Detainees inside Britain’s largest immigration removal centre say they have launched a hunger strike after a weekend of protests against conditions inside the complex.
In a letter seen by Channel 4 News detainees claimed they would launch a hunger strike from 8am today demanding an end to “indefinite deprivation of liberty and human rights”.
Everyone here is burning in the fire of uncertainty. Detainees’ letter
Home affairs select committee chair Keith Vaz visited the centre after a Channel 4 News undercover investigation revealed worrying conditions inside (see video, below).
Protesters gathered outside the centre on Saturday calling for its closure, and reports of protests inside the centre emerged on Sunday evening. Detainees could be heard chanting “freedom” inside the centre.
One protester said of the treatment by Harmondsworth staff: “It’s like we are animals. They are not giving us help. If anyone came inside and see conditions here they would see and release us.”
A letter signed by protesting detainees was seen by Channel 4 News: “We are writing to draw your attention to the miserable plight condition of the detainees of asylum cases”.
The letter outlines grievances with the handling of cases including the long detention time while cases are processed and the prison like conditions they say they are detained in.
Above: Channel 4 News investigation into Harmondsworth
“Everyone here is burning in the fire of uncertainty, that is the worst form of mental and physical torture, without any offence or crime and without any punishment decided by the court.”
“The detainees…have started peaceful protest against the immigration practice from Sunday noon. Furthermore all have decided to go on hunger strike till they are set free to contest their cases properly without any confinement.”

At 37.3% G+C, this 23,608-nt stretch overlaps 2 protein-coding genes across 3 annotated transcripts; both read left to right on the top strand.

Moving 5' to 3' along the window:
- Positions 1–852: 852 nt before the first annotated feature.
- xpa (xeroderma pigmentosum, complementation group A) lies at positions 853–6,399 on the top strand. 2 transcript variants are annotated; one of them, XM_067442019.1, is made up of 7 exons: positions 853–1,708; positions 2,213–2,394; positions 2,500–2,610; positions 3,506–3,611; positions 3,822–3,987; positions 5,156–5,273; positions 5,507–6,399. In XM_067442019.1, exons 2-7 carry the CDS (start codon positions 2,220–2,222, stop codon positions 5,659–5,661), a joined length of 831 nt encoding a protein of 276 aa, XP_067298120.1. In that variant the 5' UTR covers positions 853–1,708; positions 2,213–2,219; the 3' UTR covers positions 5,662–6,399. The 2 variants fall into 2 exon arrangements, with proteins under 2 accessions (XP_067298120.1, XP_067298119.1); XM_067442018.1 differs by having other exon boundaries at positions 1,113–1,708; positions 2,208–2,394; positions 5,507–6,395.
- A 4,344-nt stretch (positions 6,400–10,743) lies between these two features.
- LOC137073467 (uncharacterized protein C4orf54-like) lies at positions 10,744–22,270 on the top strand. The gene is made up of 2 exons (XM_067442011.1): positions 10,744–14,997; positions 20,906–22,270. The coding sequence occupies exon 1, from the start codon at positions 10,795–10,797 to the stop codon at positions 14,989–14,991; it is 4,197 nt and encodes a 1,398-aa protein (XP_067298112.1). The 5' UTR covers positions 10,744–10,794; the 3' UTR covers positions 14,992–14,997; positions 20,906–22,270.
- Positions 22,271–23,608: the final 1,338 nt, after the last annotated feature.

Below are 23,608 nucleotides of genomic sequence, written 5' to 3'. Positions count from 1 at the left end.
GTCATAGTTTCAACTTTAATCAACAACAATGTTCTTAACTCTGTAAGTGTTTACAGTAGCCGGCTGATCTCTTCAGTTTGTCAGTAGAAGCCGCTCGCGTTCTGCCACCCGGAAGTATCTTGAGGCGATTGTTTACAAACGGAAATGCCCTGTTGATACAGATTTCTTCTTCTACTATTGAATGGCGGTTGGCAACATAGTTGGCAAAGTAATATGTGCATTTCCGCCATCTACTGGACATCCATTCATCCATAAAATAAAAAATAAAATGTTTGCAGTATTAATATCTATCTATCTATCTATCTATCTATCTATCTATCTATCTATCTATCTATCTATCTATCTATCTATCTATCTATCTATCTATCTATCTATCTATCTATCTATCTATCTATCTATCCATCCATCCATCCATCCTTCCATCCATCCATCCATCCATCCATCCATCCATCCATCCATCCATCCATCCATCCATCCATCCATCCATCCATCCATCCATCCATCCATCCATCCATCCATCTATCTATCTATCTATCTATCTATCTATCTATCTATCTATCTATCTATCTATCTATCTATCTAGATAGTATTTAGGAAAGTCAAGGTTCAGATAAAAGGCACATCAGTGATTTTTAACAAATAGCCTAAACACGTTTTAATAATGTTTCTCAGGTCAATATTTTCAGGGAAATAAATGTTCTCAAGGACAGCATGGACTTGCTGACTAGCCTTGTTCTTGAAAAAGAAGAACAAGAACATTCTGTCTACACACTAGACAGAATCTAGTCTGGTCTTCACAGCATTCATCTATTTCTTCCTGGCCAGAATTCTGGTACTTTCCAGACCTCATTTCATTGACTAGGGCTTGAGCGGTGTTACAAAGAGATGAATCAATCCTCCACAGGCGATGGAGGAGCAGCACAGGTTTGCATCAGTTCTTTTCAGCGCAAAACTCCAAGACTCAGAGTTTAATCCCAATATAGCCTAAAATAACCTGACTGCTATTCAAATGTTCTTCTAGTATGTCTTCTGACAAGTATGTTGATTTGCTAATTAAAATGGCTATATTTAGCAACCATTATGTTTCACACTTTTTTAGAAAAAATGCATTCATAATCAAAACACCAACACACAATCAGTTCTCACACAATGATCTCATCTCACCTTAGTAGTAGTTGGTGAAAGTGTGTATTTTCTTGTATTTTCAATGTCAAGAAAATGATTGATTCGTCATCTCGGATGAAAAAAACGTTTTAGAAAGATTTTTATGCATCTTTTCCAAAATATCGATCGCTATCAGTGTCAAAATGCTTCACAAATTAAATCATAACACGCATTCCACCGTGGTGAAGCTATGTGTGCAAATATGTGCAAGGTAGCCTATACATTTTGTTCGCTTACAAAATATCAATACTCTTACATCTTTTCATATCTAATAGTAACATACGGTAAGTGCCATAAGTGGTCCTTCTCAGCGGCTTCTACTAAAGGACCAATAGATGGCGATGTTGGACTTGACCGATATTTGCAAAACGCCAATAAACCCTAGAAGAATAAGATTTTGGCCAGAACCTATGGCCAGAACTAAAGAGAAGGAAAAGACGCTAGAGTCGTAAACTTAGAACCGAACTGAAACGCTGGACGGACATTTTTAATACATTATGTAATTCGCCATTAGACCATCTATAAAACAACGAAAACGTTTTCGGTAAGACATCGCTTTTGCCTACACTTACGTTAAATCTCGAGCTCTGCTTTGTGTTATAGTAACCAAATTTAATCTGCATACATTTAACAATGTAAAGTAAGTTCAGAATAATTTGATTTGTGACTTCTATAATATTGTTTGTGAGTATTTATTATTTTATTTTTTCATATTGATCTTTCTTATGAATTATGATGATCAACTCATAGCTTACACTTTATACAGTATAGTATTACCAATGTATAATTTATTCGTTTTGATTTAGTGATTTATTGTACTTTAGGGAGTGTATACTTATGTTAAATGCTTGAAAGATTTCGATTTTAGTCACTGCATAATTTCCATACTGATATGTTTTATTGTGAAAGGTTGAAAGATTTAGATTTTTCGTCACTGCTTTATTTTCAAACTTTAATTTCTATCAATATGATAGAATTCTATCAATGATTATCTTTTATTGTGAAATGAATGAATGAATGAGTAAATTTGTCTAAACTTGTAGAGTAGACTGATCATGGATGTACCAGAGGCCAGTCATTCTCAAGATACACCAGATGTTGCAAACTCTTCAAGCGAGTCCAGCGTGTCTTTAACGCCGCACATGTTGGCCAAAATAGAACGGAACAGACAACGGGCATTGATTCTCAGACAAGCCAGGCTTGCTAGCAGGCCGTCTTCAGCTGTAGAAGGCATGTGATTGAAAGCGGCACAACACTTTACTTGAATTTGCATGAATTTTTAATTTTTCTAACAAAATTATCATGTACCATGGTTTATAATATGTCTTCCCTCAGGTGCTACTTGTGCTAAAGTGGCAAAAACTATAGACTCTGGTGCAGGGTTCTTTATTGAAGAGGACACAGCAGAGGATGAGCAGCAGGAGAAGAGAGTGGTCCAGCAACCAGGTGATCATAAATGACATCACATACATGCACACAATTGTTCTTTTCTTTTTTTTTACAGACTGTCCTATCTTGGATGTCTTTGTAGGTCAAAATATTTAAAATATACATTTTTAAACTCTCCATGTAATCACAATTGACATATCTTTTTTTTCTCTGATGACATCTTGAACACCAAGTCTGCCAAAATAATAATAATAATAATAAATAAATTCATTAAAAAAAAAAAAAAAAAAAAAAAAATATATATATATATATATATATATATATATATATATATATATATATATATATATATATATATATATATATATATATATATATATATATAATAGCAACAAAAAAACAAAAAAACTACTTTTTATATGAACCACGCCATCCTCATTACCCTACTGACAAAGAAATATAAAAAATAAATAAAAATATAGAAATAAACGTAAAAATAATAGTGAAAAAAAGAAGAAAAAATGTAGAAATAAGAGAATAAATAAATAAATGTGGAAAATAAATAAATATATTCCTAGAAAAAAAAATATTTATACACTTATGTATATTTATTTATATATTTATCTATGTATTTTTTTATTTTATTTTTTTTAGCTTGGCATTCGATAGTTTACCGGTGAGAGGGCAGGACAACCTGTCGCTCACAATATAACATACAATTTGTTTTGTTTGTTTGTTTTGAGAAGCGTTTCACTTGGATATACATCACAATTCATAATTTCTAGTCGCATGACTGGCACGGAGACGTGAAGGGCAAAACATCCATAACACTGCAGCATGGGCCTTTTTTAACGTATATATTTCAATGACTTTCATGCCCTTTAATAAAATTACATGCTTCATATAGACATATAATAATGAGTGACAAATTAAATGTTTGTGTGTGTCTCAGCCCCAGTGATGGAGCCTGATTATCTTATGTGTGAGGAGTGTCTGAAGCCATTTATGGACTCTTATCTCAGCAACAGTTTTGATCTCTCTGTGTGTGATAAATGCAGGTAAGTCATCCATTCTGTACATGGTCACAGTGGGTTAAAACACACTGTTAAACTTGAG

In 2006 specialist riot police were brought in to bring an end to a major detainee protest at Harmondsworth after a damning watchdog report into the centre. Extensive damage and “deliberate sabotage” was caused to the centre during the 2006 disturbances.
Footage from Harmondsworth included a staff member claiming the centre is at breaking point and a Home Office employee suggests cameras are forbidden from the centre to prevent detainees sharing their conditions with the media.
During his visit to Harmondsworth on Saturday Keith Vaz MP had originally invited a Channel 4 News team to accompany him, but the Home Office refused permission.
Protests have also taken place this week by women inside Yarl’s Wood immigration removal centre and on Friday there were reports of a disturbance at Verne IRC in Portland.
Mitie said they were unable to comment at this time.
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A Home Office spokesman said: “Detention and removal are essential parts of effective immigration controls. It is vital these are carried out with dignity and respect and we take the welfare of our detainees very seriously.
“That’s why the Home Secretary last month commissioned an independent review of detainees’ welfare to be conducted by the former prisons ombudsman Stephen Shaw.
“Detention is only ever used as a last resort after all attempts to encourage individuals to leave voluntarily have failed.”